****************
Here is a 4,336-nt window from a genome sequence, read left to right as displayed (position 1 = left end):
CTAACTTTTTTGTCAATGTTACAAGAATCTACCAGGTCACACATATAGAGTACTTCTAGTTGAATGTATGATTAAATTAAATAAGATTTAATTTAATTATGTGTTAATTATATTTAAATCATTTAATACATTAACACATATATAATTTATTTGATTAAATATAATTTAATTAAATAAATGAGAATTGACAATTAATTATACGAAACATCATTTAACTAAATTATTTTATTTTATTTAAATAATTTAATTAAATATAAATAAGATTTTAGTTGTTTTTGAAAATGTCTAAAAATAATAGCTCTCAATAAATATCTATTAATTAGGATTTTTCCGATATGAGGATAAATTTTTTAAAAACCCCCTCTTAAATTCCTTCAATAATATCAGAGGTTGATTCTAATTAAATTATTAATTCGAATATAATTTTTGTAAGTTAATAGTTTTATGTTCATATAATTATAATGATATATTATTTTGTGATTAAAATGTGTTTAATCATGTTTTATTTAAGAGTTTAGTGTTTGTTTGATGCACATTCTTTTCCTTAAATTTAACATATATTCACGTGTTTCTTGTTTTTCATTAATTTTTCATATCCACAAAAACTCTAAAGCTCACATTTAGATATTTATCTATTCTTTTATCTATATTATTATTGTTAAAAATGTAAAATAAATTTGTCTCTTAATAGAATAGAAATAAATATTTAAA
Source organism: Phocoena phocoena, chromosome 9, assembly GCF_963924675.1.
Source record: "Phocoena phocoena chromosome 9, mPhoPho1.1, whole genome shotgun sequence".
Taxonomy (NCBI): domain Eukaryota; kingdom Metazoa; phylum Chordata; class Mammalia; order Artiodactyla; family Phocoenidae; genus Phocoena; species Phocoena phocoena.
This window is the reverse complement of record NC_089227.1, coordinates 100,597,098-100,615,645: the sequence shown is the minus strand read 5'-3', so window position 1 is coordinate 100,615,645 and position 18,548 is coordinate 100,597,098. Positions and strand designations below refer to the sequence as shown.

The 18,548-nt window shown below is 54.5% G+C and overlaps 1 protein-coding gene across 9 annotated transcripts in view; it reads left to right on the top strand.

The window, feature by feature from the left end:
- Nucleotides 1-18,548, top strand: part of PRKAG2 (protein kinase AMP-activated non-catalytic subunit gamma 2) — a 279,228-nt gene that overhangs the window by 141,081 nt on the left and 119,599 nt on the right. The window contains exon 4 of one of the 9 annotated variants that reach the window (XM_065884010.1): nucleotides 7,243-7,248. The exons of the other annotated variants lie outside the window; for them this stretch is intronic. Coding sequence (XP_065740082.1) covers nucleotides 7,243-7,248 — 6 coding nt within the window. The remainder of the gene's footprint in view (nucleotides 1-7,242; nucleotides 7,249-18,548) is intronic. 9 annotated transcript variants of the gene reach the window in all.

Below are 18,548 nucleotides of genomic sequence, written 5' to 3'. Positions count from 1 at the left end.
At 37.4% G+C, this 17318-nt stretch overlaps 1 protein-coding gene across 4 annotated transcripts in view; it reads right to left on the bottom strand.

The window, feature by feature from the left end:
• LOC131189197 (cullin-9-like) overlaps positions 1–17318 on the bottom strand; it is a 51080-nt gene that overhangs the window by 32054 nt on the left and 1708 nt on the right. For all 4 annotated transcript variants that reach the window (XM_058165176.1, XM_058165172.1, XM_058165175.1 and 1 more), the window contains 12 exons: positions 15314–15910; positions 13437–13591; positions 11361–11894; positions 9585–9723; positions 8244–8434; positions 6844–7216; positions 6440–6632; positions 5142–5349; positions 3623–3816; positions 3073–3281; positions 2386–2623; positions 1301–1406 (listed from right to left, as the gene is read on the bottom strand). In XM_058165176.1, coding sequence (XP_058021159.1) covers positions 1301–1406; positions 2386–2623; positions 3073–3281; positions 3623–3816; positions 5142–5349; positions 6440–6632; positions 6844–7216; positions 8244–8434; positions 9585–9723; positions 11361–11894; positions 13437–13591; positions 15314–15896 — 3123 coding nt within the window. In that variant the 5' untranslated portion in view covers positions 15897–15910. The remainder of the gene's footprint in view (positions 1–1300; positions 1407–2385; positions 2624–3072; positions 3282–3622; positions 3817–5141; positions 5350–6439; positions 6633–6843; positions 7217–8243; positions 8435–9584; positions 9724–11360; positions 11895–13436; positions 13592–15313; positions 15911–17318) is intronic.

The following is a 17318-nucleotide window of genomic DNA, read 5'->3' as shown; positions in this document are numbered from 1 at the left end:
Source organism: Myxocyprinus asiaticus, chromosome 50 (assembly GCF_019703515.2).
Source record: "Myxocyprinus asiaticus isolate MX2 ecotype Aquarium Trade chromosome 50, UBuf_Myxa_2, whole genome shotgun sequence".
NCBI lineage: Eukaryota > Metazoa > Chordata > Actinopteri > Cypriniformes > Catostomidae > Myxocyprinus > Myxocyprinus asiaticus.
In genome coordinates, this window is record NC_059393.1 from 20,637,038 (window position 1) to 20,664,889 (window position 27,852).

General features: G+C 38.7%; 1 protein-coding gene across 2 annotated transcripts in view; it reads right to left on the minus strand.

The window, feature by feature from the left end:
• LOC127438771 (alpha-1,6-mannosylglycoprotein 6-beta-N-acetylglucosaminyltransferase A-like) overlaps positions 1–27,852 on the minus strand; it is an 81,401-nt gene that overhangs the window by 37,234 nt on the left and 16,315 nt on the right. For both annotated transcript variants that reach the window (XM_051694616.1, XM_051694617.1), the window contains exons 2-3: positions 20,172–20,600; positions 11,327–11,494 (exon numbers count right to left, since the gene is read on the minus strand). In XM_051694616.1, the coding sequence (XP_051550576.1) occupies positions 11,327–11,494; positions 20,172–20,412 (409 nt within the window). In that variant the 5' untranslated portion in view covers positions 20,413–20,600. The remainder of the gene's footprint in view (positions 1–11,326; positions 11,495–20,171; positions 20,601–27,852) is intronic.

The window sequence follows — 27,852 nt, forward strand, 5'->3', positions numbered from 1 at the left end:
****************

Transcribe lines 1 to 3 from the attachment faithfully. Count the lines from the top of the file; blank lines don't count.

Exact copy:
Here is a 4,336-nt window from a genome sequence, read left to right as displayed (position 1 = left end):
CTAACTTTTTTGTCAATGTTACAAGAATCTACCAGGTCACACATATAGAGTACTTCTAGTTGAATGTATGATTAAATTAAATAAGATTTAATTTAATTATGTGTTAATTATATTTAAATCATTTAATACATTAACACATATATAATTTATTTGATTAAATATAATTTAATTAAATAAATGAGAATTGACAATTAATTATACGAAACATCATTTAACTAAATTATTTTATTTTATTTAAATAATTTAATTAAATATAAATAAGATTTTAGTTGTTTTTGAAAATGTCTAAAAATAATAGCTCTCAATAAATATCTATTAATTAGGATTTTTCCGATATGAGGATAAATTTTTTAAAAACCCCCTCTTAAATTCCTTCAATAATATCAGAGGTTGATTCTAATTAAATTATTAATTCGAATATAATTTTTGTAAGTTAATAGTTTTATGTTCATATAATTATAATGATATATTATTTTGTGATTAAAATGTGTTTAATCATGTTTTATTTAAGAGTTTAGTGTTTGTTTGATGCACATTCTTTTCCTTAAATTTAACATATATTCACGTGTTTCTTGTTTTTCATTAATTTTTCATATCCACAAAAACTCTAAAGCTCACATTTAGATATTTATCTATTCTTTTATCTATATTATTATTGTTAAAAATGTAAAATAAATTTGTCTCTTAATAGAATAGAAATAAATATTTAAA
Source organism: Phocoena phocoena, chromosome 9, assembly GCF_963924675.1.